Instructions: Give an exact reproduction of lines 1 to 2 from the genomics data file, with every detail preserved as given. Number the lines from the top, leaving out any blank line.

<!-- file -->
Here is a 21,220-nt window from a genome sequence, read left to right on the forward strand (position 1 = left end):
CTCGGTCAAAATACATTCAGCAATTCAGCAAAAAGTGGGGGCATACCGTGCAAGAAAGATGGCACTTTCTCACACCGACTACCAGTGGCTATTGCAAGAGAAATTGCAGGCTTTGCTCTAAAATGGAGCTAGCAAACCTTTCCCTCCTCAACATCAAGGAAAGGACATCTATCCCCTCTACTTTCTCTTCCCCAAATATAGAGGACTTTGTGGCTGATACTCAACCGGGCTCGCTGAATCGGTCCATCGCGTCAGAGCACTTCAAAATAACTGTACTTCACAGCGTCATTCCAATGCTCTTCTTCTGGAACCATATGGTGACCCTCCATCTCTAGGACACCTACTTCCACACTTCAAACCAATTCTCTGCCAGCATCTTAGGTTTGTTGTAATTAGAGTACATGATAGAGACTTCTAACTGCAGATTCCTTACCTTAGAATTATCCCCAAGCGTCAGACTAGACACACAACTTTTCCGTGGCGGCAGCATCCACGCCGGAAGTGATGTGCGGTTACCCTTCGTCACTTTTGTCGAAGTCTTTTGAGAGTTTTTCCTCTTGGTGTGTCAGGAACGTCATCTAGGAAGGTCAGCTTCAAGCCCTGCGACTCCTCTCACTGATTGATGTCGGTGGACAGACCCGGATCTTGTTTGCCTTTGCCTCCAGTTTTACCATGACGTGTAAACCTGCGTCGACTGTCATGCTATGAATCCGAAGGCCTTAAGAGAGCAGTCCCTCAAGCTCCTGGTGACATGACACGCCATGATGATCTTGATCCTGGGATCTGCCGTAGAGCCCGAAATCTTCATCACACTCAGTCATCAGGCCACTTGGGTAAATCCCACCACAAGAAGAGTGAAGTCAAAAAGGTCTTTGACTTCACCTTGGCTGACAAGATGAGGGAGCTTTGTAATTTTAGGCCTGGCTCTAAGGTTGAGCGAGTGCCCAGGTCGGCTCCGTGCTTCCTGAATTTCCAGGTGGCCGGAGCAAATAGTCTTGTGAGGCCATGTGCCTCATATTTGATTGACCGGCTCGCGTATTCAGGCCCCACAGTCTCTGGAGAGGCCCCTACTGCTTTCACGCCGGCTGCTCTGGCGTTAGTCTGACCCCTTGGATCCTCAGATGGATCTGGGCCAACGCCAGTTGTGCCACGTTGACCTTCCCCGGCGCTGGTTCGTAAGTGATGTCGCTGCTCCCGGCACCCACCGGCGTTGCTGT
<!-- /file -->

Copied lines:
Here is a 21,220-nt window from a genome sequence, read left to right on the forward strand (position 1 = left end):
CTCGGTCAAAATACATTCAGCAATTCAGCAAAAAGTGGGGGCATACCGTGCAAGAAAGATGGCACTTTCTCACACCGACTACCAGTGGCTATTGCAAGAGAAATTGCAGGCTTTGCTCTAAAATGGAGCTAGCAAACCTTTCCCTCCTCAACATCAAGGAAAGGACATCTATCCCCTCTACTTTCTCTTCCCCAAATATAGAGGACTTTGTGGCTGATACTCAACCGGGCTCGCTGAATCGGTCCATCGCGTCAGAGCACTTCAAAATAACTGTACTTCACAGCGTCATTCCAATGCTCTTCTTCTGGAACCATATGGTGACCCTCCATCTCTAGGACACCTACTTCCACACTTCAAACCAATTCTCTGCCAGCATCTTAGGTTTGTTGTAATTAGAGTACATGATAGAGACTTCTAACTGCAGATTCCTTACCTTAGAATTATCCCCAAGCGTCAGACTAGACACACAACTTTTCCGTGGCGGCAGCATCCACGCCGGAAGTGATGTGCGGTTACCCTTCGTCACTTTTGTCGAAGTCTTTTGAGAGTTTTTCCTCTTGGTGTGTCAGGAACGTCATCTAGGAAGGTCAGCTTCAAGCCCTGCGACTCCTCTCACTGATTGATGTCGGTGGACAGACCCGGATCTTGTTTGCCTTTGCCTCCAGTTTTACCATGACGTGTAAACCTGCGTCGACTGTCATGCTATGAATCCGAAGGCCTTAAGAGAGCAGTCCCTCAAGCTCCTGGTGACATGACACGCCATGATGATCTTGATCCTGGGATCTGCCGTAGAGCCCGAAATCTTCATCACACTCAGTCATCAGGCCACTTGGGTAAATCCCACCACAAGAAGAGTGAAGTCAAAAAGGTCTTTGACTTCACCTTGGCTGACAAGATGAGGGAGCTTTGTAATTTTAGGCCTGGCTCTAAGGTTGAGCGAGTGCCCAGGTCGGCTCCGTGCTTCCTGAATTTCCAGGTGGCCGGAGCAAATAGTCTTGTGAGGCCATGTGCCTCATATTTGATTGACCGGCTCGCGTATTCAGGCCCCACAGTCTCTGGAGAGGCCCCTACTGCTTTCACGCCGGCTGCTCTGGCGTTAGTCTGACCCCTTGGATCCTCAGATGGATCTGGGCCAACGCCAGTTGTGCCACGTTGACCTTCCCCGGCGCTGGTTCGTAAGTGATGTCGCTGCTCCCGGCACCCACCGGCGTTGCTGT